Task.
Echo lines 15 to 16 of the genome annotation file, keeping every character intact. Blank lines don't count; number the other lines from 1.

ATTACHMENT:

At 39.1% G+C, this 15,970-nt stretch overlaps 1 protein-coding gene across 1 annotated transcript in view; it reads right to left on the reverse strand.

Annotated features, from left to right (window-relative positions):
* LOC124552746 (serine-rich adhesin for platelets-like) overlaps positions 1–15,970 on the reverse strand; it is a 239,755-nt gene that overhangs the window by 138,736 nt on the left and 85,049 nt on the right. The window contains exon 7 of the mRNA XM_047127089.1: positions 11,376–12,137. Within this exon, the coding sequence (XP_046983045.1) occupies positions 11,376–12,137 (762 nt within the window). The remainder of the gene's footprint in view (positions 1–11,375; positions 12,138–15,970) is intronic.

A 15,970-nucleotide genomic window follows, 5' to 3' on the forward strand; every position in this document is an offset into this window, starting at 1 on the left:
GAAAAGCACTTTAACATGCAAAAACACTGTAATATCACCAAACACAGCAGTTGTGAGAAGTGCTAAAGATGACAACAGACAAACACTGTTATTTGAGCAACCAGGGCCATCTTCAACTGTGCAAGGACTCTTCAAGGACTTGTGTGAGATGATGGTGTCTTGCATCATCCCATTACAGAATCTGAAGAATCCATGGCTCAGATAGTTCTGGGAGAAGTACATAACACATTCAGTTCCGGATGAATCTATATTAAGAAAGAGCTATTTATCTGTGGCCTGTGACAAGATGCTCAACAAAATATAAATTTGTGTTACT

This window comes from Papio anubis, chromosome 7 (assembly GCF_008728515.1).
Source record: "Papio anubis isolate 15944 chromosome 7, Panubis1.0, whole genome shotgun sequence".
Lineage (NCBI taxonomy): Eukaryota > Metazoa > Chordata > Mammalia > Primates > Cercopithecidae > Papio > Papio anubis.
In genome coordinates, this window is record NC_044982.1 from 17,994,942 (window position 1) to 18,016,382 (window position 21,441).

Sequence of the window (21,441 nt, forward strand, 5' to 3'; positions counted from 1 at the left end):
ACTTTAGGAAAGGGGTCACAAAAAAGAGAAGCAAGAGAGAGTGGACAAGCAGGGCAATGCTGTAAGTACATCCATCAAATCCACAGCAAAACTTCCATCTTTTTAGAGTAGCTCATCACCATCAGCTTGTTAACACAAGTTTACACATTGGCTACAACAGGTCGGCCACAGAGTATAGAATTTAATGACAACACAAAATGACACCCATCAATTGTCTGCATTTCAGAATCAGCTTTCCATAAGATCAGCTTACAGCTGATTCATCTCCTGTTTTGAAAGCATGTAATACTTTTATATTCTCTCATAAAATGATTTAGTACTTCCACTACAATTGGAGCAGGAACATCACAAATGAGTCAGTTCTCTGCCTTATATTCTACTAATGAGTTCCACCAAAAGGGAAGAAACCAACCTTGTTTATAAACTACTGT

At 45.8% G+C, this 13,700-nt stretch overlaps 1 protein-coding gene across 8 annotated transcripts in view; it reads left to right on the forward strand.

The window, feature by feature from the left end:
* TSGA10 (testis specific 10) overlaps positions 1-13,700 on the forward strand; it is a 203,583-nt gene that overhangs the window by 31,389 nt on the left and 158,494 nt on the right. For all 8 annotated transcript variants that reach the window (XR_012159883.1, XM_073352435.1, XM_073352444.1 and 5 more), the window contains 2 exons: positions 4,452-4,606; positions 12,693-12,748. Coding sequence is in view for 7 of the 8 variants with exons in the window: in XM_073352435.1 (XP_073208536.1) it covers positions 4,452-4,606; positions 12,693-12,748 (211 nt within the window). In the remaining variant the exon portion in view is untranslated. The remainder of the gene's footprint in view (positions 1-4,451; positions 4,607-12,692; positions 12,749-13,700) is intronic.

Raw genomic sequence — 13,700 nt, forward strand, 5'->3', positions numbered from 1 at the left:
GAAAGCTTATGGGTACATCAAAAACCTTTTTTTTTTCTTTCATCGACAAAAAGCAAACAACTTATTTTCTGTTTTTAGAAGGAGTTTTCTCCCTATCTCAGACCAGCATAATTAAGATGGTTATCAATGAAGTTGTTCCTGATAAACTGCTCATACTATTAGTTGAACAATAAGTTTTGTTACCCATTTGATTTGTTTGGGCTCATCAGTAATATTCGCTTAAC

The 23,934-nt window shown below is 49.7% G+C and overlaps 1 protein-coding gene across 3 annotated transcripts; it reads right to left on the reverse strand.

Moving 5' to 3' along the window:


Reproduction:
Raw genomic sequence — 13,700 nt, forward strand, 5'->3', positions numbered from 1 at the left:
GAAAGCTTATGGGTACATCAAAAACCTTTTTTTTTTCTTTCATCGACAAAAAGCAAACAACTTATTTTCTGTTTTTAGAAGGAGTTTTCTCCCTATCTCAGACCAGCATAATTAAGATGGTTATCAATGAAGTTGTTCCTGATAAACTGCTCATACTATTAGTTGAACAATAAGTTTTGTTACCCATTTGATTTGTTTGGGCTCATCAGTAATATTCGCTTAAC